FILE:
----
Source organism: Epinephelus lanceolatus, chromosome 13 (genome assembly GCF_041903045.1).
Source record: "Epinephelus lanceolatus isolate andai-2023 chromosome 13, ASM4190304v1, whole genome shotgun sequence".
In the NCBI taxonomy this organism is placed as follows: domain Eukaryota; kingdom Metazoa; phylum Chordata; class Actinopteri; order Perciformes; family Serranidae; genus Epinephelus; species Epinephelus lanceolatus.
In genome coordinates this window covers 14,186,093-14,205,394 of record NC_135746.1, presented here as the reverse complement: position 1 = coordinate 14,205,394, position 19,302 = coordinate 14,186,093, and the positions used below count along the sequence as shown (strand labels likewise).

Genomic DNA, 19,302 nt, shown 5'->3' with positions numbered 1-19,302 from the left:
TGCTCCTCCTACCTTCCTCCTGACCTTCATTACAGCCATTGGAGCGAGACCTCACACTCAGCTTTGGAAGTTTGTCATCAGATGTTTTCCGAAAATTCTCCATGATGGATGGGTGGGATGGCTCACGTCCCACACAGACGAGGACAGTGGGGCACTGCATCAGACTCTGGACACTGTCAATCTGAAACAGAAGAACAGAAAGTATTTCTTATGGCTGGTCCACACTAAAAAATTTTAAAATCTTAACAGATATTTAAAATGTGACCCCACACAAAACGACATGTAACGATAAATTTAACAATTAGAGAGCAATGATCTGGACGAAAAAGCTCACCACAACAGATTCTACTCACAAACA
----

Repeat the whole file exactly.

Source organism: Epinephelus lanceolatus, chromosome 13 (genome assembly GCF_041903045.1).
Source record: "Epinephelus lanceolatus isolate andai-2023 chromosome 13, ASM4190304v1, whole genome shotgun sequence".
In the NCBI taxonomy this organism is placed as follows: domain Eukaryota; kingdom Metazoa; phylum Chordata; class Actinopteri; order Perciformes; family Serranidae; genus Epinephelus; species Epinephelus lanceolatus.
In genome coordinates this window covers 14,186,093-14,205,394 of record NC_135746.1, presented here as the reverse complement: position 1 = coordinate 14,205,394, position 19,302 = coordinate 14,186,093, and the positions used below count along the sequence as shown (strand labels likewise).

Genomic DNA, 19,302 nt, shown 5'->3' with positions numbered 1-19,302 from the left:
TGCTCCTCCTACCTTCCTCCTGACCTTCATTACAGCCATTGGAGCGAGACCTCACACTCAGCTTTGGAAGTTTGTCATCAGATGTTTTCCGAAAATTCTCCATGATGGATGGGTGGGATGGCTCACGTCCCACACAGACGAGGACAGTGGGGCACTGCATCAGACTCTGGACACTGTCAATCTGAAACAGAAGAACAGAAAGTATTTCTTATGGCTGGTCCACACTAAAAAATTTTAAAATCTTAACAGATATTTAAAATGTGACCCCACACAAAACGACATGTAACGATAAATTTAACAATTAGAGAGCAATGATCTGGACGAAAAAGCTCACCACAACAGATTCTACTCACAAACA